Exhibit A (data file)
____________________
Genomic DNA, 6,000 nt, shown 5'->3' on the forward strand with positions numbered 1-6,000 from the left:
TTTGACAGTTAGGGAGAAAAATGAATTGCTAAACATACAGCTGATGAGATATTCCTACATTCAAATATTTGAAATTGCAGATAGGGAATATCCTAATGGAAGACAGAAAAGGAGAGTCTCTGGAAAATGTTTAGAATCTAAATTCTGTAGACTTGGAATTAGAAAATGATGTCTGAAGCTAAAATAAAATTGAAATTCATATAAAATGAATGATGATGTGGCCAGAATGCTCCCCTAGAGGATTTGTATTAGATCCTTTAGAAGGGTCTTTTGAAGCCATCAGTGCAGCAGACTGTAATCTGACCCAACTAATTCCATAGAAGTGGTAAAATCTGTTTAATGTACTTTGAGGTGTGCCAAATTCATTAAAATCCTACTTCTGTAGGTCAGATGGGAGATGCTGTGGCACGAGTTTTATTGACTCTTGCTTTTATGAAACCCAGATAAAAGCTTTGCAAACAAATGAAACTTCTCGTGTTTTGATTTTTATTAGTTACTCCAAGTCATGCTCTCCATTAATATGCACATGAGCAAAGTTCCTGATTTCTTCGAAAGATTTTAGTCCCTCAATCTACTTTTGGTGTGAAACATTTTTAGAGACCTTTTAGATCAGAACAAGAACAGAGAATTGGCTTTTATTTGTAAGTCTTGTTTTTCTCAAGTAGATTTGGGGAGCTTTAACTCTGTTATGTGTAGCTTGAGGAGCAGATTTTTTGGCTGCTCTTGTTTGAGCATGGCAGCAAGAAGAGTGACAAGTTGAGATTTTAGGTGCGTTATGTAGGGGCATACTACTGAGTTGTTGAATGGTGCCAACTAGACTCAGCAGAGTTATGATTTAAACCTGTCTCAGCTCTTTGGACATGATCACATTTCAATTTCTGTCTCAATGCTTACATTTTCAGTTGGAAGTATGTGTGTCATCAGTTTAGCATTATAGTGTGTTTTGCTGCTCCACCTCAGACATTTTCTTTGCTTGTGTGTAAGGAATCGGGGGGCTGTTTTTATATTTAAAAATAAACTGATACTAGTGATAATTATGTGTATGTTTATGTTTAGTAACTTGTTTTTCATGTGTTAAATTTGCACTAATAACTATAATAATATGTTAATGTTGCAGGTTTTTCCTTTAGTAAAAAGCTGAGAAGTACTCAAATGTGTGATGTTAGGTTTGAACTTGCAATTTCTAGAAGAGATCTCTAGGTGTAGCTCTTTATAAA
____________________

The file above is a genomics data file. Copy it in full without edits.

Genomic DNA, 6,000 nt, shown 5'->3' on the forward strand with positions numbered 1-6,000 from the left:
TTTGACAGTTAGGGAGAAAAATGAATTGCTAAACATACAGCTGATGAGATATTCCTACATTCAAATATTTGAAATTGCAGATAGGGAATATCCTAATGGAAGACAGAAAAGGAGAGTCTCTGGAAAATGTTTAGAATCTAAATTCTGTAGACTTGGAATTAGAAAATGATGTCTGAAGCTAAAATAAAATTGAAATTCATATAAAATGAATGATGATGTGGCCAGAATGCTCCCCTAGAGGATTTGTATTAGATCCTTTAGAAGGGTCTTTTGAAGCCATCAGTGCAGCAGACTGTAATCTGACCCAACTAATTCCATAGAAGTGGTAAAATCTGTTTAATGTACTTTGAGGTGTGCCAAATTCATTAAAATCCTACTTCTGTAGGTCAGATGGGAGATGCTGTGGCACGAGTTTTATTGACTCTTGCTTTTATGAAACCCAGATAAAAGCTTTGCAAACAAATGAAACTTCTCGTGTTTTGATTTTTATTAGTTACTCCAAGTCATGCTCTCCATTAATATGCACATGAGCAAAGTTCCTGATTTCTTCGAAAGATTTTAGTCCCTCAATCTACTTTTGGTGTGAAACATTTTTAGAGACCTTTTAGATCAGAACAAGAACAGAGAATTGGCTTTTATTTGTAAGTCTTGTTTTTCTCAAGTAGATTTGGGGAGCTTTAACTCTGTTATGTGTAGCTTGAGGAGCAGATTTTTTGGCTGCTCTTGTTTGAGCATGGCAGCAAGAAGAGTGACAAGTTGAGATTTTAGGTGCGTTATGTAGGGGCATACTACTGAGTTGTTGAATGGTGCCAACTAGACTCAGCAGAGTTATGATTTAAACCTGTCTCAGCTCTTTGGACATGATCACATTTCAATTTCTGTCTCAATGCTTACATTTTCAGTTGGAAGTATGTGTGTCATCAGTTTAGCATTATAGTGTGTTTTGCTGCTCCACCTCAGACATTTTCTTTGCTTGTGTGTAAGGAATCGGGGGGCTGTTTTTATATTTAAAAATAAACTGATACTAGTGATAATTATGTGTATGTTTATGTTTAGTAACTTGTTTTTCATGTGTTAAATTTGCACTAATAACTATAATAATATGTTAATGTTGCAGGTTTTTCCTTTAGTAAAAAGCTGAGAAGTACTCAAATGTGTGATGTTAGGTTTGAACTTGCAATTTCTAGAAGAGATCTCTAGGTGTAGCTCTTTATAAA